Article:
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The 404 745: Where Ozone shows off the PSP2: Electric Boogaloo (podcast)

Joseph Kaminski from Digital City fills in for Jeff in the wake of last night's snowbotomy. Today we chat about the PSP2, look at dining with a social network, and Joey shares his tips on how to segue from online chat to in-person meetup--it's harder than you think!

Sony Computer Entertainment

Excuse the stormy portmanteau, but last night's snowbotomy has left Jeff stranded in New Jersey, so Joseph Kaminski from CNET's Digital City Podcast takes his spot and lugs in a 21-inch Apple iMac to show his dedication to desktop computers, and Wilson ain't complaining.

Oh, and in case you're wondering about today's show title, it's a reference to Joey's nickname "Turbo Thundersnow," which stems from his undisputed breakdancing skills and the winter phenomenon in which precipitation takes the form of snow instead of rain.

Now playing: Watch this: Ep. 745: Where Ozone shows off the PSP2: Electric Boogaloo

At a live event in Tokyo today, Sony revealed its next-generation portable gaming device that many thought would be called the PSP2, but the official name is actually the Sony Next Generation Portable, or NGP. Rolls off the tongue, right? Tongue-twisting names notwithstanding, the portable device features a 5-inch high-resolution OLED display that's four times the resolution of the current model and equivalent to the graphics on the PlayStation 3.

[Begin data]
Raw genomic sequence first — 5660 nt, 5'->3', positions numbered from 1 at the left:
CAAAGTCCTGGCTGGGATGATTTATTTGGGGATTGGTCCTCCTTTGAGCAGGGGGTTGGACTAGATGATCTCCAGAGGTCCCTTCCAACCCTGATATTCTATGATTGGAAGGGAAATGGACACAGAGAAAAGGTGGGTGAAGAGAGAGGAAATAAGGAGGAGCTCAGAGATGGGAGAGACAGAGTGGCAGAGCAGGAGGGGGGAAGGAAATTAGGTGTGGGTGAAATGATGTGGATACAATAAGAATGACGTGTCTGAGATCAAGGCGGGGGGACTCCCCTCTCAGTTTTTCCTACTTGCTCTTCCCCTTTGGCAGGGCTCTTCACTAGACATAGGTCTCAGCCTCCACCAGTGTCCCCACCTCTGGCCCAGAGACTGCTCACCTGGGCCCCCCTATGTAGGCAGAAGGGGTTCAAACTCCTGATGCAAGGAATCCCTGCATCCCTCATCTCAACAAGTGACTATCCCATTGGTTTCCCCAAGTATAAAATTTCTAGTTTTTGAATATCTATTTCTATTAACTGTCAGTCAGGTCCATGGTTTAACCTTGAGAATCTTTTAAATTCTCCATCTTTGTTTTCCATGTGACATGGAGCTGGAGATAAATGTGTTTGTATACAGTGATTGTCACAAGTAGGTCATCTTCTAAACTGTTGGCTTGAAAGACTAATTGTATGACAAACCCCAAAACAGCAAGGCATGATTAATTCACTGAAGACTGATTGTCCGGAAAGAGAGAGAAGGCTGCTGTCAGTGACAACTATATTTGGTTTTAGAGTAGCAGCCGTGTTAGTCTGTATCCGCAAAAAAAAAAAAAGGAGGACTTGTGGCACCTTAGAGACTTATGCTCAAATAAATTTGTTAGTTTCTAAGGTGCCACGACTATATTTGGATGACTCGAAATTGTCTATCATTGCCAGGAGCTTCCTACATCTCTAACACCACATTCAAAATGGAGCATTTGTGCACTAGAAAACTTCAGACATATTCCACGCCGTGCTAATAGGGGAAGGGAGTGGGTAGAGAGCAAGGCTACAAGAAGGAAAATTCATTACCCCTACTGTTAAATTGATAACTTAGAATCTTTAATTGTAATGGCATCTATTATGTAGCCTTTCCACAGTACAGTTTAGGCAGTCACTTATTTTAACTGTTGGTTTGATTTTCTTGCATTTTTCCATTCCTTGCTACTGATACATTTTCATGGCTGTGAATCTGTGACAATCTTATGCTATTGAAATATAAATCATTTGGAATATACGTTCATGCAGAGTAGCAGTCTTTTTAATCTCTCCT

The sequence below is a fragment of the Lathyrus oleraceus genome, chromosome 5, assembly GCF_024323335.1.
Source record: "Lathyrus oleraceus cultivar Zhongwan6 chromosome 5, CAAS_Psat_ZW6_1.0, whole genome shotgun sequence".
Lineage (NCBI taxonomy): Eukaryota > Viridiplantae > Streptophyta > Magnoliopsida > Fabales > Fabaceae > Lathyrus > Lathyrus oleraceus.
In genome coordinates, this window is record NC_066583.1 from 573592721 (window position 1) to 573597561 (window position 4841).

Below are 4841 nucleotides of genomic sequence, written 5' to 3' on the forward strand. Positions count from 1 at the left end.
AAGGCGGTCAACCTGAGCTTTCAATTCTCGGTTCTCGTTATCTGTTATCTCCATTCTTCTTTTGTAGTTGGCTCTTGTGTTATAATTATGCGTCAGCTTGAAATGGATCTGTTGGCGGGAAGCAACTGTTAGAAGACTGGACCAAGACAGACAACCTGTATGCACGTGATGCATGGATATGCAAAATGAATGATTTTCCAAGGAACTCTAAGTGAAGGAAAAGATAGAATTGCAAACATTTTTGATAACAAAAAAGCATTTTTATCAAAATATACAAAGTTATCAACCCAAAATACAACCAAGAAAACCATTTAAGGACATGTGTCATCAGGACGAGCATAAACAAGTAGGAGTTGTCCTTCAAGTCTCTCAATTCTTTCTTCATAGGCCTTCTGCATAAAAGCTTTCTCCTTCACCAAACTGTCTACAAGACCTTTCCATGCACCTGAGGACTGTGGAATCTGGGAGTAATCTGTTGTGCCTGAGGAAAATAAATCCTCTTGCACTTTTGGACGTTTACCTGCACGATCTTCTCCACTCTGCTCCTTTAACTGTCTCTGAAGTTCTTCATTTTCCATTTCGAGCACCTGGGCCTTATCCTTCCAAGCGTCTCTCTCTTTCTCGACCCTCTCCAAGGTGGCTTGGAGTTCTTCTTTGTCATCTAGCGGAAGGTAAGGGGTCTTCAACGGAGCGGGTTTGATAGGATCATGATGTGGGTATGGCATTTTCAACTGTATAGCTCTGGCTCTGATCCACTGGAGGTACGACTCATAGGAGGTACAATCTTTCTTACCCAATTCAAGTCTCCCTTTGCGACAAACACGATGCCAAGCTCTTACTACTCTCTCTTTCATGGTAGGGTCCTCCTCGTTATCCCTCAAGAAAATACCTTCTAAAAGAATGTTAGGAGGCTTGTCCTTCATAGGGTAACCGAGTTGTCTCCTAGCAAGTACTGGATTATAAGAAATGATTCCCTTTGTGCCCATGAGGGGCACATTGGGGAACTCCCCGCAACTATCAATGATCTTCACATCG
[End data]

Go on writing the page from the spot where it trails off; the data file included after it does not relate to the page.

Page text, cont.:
The portable device also has a touch screen, but Sony encourages players to use the rear-mounted touch pad to control gameplay without obstructing the display, although it's going to look weird when you see people fondling their NGPs on the subway.

Sony also unveiled a new platform called the PlayStation Suite that will allow first-gen PlayStation games to run on a variety of Android-enabled smartphones and tablet PCs. Sony hopes this will reinvigorate its portable gaming market, especially in the wake of last week's Nintendo 3DS announcement.

Enough about gaming, check out this Chicago-based start-up called Grubwithus that introduces strangers to the world of "social dining."

The service helps strangers meet potential friends by taking care of all the restaurant busywork: the Grubwithus team makes the reservation, sets the menu, introduces the diners to one another, and even calculates the tip prior to the meeting--Grubbers just have to show up, eat, and socialize.

Grubwithus founders Daishin Sugano and Eddy Lu may have accidentally stumbled upon a new way to meet new partners, based on a new study that claims couples end up in bed quicker as a result of "digital intimacy."

The study interviewed a sample set in which 38 percent of women believe texting, Facebook, and other social networking tools break the awkward communication barrier earlier than meeting IRL, and thus help to quicken the many steps to intimacy.

Joey and I work together in the lab and I've observed his interactions with the gentler sex, so Wilson and I pick his brain for tips on how to segue from an online chat to in-person meetups. It's not as easy as you think!

Episode 745


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